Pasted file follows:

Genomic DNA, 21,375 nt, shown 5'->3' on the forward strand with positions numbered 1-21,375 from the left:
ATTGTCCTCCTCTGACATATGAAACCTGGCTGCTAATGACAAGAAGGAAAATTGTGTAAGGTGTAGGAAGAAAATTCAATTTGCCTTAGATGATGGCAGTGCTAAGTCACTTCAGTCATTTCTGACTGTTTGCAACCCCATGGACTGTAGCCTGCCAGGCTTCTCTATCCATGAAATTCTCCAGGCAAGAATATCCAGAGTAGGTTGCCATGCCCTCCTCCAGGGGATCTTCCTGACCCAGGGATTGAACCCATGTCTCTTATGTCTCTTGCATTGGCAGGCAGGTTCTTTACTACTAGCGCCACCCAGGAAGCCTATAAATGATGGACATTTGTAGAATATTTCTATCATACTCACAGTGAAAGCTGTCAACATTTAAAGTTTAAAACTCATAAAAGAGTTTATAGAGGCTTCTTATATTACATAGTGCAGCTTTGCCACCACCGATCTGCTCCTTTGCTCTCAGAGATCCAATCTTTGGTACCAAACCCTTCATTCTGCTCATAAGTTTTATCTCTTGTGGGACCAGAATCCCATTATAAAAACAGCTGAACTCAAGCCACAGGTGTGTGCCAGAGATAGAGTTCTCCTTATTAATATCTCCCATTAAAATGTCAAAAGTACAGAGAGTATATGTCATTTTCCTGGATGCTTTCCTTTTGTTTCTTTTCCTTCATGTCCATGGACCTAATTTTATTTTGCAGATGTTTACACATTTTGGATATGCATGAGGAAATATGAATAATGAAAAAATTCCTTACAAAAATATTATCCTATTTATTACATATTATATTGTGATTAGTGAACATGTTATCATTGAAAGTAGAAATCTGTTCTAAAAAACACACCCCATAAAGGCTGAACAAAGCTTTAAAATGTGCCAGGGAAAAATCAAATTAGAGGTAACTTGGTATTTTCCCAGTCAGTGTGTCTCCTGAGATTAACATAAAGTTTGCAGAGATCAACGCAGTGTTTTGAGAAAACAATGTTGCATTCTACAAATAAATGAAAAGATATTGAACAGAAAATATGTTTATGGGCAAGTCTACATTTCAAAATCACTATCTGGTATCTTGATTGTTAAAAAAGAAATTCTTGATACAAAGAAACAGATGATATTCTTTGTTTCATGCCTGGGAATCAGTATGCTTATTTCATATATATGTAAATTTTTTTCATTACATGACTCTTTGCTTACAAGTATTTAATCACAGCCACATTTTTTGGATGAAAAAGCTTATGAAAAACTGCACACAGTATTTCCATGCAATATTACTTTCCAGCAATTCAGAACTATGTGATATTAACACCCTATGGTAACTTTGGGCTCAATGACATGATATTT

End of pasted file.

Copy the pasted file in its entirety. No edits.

Genomic DNA, 21,375 nt, shown 5'->3' on the forward strand with positions numbered 1-21,375 from the left:
ATTGTCCTCCTCTGACATATGAAACCTGGCTGCTAATGACAAGAAGGAAAATTGTGTAAGGTGTAGGAAGAAAATTCAATTTGCCTTAGATGATGGCAGTGCTAAGTCACTTCAGTCATTTCTGACTGTTTGCAACCCCATGGACTGTAGCCTGCCAGGCTTCTCTATCCATGAAATTCTCCAGGCAAGAATATCCAGAGTAGGTTGCCATGCCCTCCTCCAGGGGATCTTCCTGACCCAGGGATTGAACCCATGTCTCTTATGTCTCTTGCATTGGCAGGCAGGTTCTTTACTACTAGCGCCACCCAGGAAGCCTATAAATGATGGACATTTGTAGAATATTTCTATCATACTCACAGTGAAAGCTGTCAACATTTAAAGTTTAAAACTCATAAAAGAGTTTATAGAGGCTTCTTATATTACATAGTGCAGCTTTGCCACCACCGATCTGCTCCTTTGCTCTCAGAGATCCAATCTTTGGTACCAAACCCTTCATTCTGCTCATAAGTTTTATCTCTTGTGGGACCAGAATCCCATTATAAAAACAGCTGAACTCAAGCCACAGGTGTGTGCCAGAGATAGAGTTCTCCTTATTAATATCTCCCATTAAAATGTCAAAAGTACAGAGAGTATATGTCATTTTCCTGGATGCTTTCCTTTTGTTTCTTTTCCTTCATGTCCATGGACCTAATTTTATTTTGCAGATGTTTACACATTTTGGATATGCATGAGGAAATATGAATAATGAAAAAATTCCTTACAAAAATATTATCCTATTTATTACATATTATATTGTGATTAGTGAACATGTTATCATTGAAAGTAGAAATCTGTTCTAAAAAACACACCCCATAAAGGCTGAACAAAGCTTTAAAATGTGCCAGGGAAAAATCAAATTAGAGGTAACTTGGTATTTTCCCAGTCAGTGTGTCTCCTGAGATTAACATAAAGTTTGCAGAGATCAACGCAGTGTTTTGAGAAAACAATGTTGCATTCTACAAATAAATGAAAAGATATTGAACAGAAAATATGTTTATGGGCAAGTCTACATTTCAAAATCACTATCTGGTATCTTGATTGTTAAAAAAGAAATTCTTGATACAAAGAAACAGATGATATTCTTTGTTTCATGCCTGGGAATCAGTATGCTTATTTCATATATATGTAAATTTTTTTCATTACATGACTCTTTGCTTACAAGTATTTAATCACAGCCACATTTTTTGGATGAAAAAGCTTATGAAAAACTGCACACAGTATTTCCATGCAATATTACTTTCCAGCAATTCAGAACTATGTGATATTAACACCCTATGGTAACTTTGGGCTCAATGACATGATATTT